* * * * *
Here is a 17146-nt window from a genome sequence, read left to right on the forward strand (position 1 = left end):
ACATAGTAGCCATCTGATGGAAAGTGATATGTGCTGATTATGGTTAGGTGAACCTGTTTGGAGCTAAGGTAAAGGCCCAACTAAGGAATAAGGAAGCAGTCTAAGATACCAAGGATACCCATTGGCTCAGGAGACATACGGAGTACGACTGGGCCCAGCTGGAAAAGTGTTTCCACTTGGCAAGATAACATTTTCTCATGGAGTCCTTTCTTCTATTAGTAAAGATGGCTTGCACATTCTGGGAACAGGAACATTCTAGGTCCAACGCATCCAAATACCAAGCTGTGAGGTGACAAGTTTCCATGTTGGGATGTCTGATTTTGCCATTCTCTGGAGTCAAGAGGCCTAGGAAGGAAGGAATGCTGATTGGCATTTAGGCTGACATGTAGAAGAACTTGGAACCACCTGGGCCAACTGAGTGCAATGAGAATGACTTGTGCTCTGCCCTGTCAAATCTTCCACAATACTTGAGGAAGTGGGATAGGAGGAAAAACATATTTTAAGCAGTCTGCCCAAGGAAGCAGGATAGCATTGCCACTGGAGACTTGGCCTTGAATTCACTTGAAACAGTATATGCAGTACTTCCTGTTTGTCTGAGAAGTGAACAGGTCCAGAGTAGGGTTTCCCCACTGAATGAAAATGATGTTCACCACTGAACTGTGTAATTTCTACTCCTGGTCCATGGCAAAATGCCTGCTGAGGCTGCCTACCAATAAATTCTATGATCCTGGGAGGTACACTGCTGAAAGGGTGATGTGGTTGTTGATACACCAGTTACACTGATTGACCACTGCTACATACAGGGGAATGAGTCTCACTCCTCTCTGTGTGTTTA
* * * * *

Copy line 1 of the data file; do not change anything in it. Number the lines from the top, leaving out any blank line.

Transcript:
Here is a 17146-nt window from a genome sequence, read left to right on the forward strand (position 1 = left end):